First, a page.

The rapid rate of improvements in technology means that it will only get easier to implement and manage the digital transformation within your organisations and instil the necessary digital leadership backbone.
Everyone is trying to get one step ahead of the competition and those who correctly identify, digitalise and engage with the right objectives now will quickly launch themselves ahead of the competition.
So, a slightly different angle on what the IT leadership roles may look like down the line but refreshing to see a different viewpoint.
What do you think?
I believe the main benefits of outsourcing are access to scarce skills, expertise and the latest technology, cost reduction, turning capital expenditure into operating expenditure, and the opportunity to concentrate resources on core business objectives.
If you think about outsourcing in this manner, you will not only start to realise areas within your IT organisation that would benefit from adopting it but also ways as a strategic leader you can add further value to your entire organisation by doing so.
The first big error people make when considering outsourcing is looking to resolve a problem without first looking to do so in-house – a problem remains a problem no matter where it sits.
Sensible outsourcing providers will often sniff this out during the RFP or other stages of the bidding process but others may look to take it on, hoping they can fix the issue(s) as a calculated risk whilst trying to win the business (the fact a vendor accepts this huge risk should really start ringing alarm bells for you as you both know there’s an elephant in the room).
Those that don’t take the business (and hopefully this is the majority) will likely make you consider going back and fixing the problem before re-tendering. Those who take it on will only delay the inevitable, leaving you not only with a larger problem downstream but also with the added bonus of a whole heap of complex contractual issues to sort out (which I imagine you will now discover were also not properly agreed or worded up front).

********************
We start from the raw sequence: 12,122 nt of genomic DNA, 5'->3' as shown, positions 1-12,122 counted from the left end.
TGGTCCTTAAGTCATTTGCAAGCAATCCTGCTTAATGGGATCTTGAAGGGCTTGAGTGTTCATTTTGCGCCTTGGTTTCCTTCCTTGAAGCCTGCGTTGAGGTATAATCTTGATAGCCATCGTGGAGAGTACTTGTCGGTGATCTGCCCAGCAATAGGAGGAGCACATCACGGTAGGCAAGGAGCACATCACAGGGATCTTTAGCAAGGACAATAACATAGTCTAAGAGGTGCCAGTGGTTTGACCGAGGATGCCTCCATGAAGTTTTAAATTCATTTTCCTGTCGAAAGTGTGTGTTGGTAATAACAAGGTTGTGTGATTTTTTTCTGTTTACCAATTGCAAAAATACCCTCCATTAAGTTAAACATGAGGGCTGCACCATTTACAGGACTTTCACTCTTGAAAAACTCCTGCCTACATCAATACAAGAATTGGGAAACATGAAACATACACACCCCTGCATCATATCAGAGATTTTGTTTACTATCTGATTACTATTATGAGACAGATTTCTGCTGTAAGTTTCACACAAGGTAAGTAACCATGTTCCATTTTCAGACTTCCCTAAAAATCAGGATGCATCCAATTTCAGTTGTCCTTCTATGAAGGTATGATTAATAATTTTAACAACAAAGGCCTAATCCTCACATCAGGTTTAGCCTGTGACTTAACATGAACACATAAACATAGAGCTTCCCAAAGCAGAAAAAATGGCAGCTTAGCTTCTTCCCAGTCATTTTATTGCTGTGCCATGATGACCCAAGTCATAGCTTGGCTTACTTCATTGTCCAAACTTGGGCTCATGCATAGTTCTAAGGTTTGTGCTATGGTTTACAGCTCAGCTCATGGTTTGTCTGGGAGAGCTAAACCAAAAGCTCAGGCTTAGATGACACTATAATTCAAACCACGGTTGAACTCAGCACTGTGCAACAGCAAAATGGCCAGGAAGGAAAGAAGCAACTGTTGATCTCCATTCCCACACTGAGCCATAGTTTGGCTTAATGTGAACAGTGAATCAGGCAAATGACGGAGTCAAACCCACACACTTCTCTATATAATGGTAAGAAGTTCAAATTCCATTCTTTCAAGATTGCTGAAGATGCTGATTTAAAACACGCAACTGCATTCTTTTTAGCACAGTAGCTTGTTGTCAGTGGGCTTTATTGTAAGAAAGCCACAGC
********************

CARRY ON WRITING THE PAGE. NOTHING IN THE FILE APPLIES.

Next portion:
Many take this approach and get their fingers burnt with outsourcing, vowing never to return.
It’s a real shame, as outsourcing done in the right way is an extremely beneficial way to add to the value you provide to your organisation.
The second biggest error people make when considering outsourcing is to engage with and select a vendor by having only had a few live sales meetings/conference calls with a cursory glance over provided case studies. Coupled without ever having visited their operating/service centres to see them in action in a live environment or meet their staff that will be working with your team in person.
You wouldn’t do this if you were hiring permanent staff or running the project in-house, so why do this when exploring outsourcing? It makes no sense.
This often occurs when a company decides to outsource a small project or a portion of it to see if outsourcing works for them in an operational sense.
The vendor is often chosen just on labour arbitrage and due to this the work is often performed in Asia or Eastern Europe.
The ‘project’ is often then left with the vendor with scant and seemingly erratic communication and only poured over in detail once the deliverable is returned with obvious errors.
The end result is the project often has to be redone in-house, blowing the project budget, causing delays and delivering red faces all round.
Outsourcing is again blamed as the enemy with the lack of communication and poor vendor selection/interaction issues being swept conveniently under the carpet.
So, in reflection it may be outsourcing is not for you but you owe it to yourself and your organisation to try everything that can add value to what you deliver.
Outsourcing executed properly can provide real value when opportunities are identified, structured, communicated and managed correctly, so what are you waiting for?
This piece has also been posted on:
The Intel IT Peer Network in my position as IT Industry ‘Thought Leader’ and Featured Blogger
The Business Value Exchange in my position as CIO ‘Thought Leader’ and Featured Contributor
Outsource Magazine in my position as IT Industry ‘Thought Leader’ and Featured Columnist
I am proud to announce that I was asked to become an IT Industry Thought Leader and Featured Contributor on the Intel IT Peer Network – an IT facing community for IT professionals hosted by Intel.
Please find a link to the site here (registration may be required).
I will be contributing regularly through featured articles, so please take a look and get involved.